Harbors and Landing Places of Kau
Their names fall on the ear like notes from a lovely mele: Keauhou, Kamehame, Punalu‘u, Nīnole, Honu‘apo, Ka‘alu‘alu, Ka Lae,Waio‘ahukini, Ka‘iliki‘i, Pōhue, Manukā … and yet, beautiful as these names are in and of themselves, how many of us realize their special places in Hawai‘i’s history? The great Hawai‘i Island chief Kalani‘ōpu‘u died in Waio‘ahukini in 1782 … Henry ‘Ōpūkaha‘ia, Hawai‘i’s first Christian, spent his early years in Nīnole in Ka‘ū district … and later, the excellent Ka‘ū bays of Keauhou, Punalu‘u, Honu‘apo, and Ka‘alu‘alu became the district’s shipping points for schooners and steamships in the late 1800s. Sailor and canoe builder Kiko Johnston-Kitazawa (“Captain Kiko”)—who personally knows these harbors and landing places as well as anyone—tells us how these famous (and less well-known) places figured in travel and transport on Hawai‘i Island, in the days before horses, railroads, and highways … and, in some cases, well afterward … with a look to their possible futures! Kiko’s one-of-a-kind presentation is a must-see on two occasions: Monday evening, January 20, and the following afternoon, January 21.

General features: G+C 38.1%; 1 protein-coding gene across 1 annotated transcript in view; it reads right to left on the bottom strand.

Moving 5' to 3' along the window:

Admission to these wonderful programs is free to Museum members, and $3.00 for nonmembers. Please support the Museum by becoming a member, and enjoy all Saigo Series programs, all year round, at no charge! Seating is limited; first come, first seated. ON MONDAY EVENINGS ONLY, additional parking is available next door at Hilo Union School, Kapiolani St. entrance; park, then walk through our green gate in the rock wall.
|Event Date||01-21-2020 3:00 pm|
|Event End Date||01-21-2020 4:30 pm|
|Location||Lyman Museum and Mission House|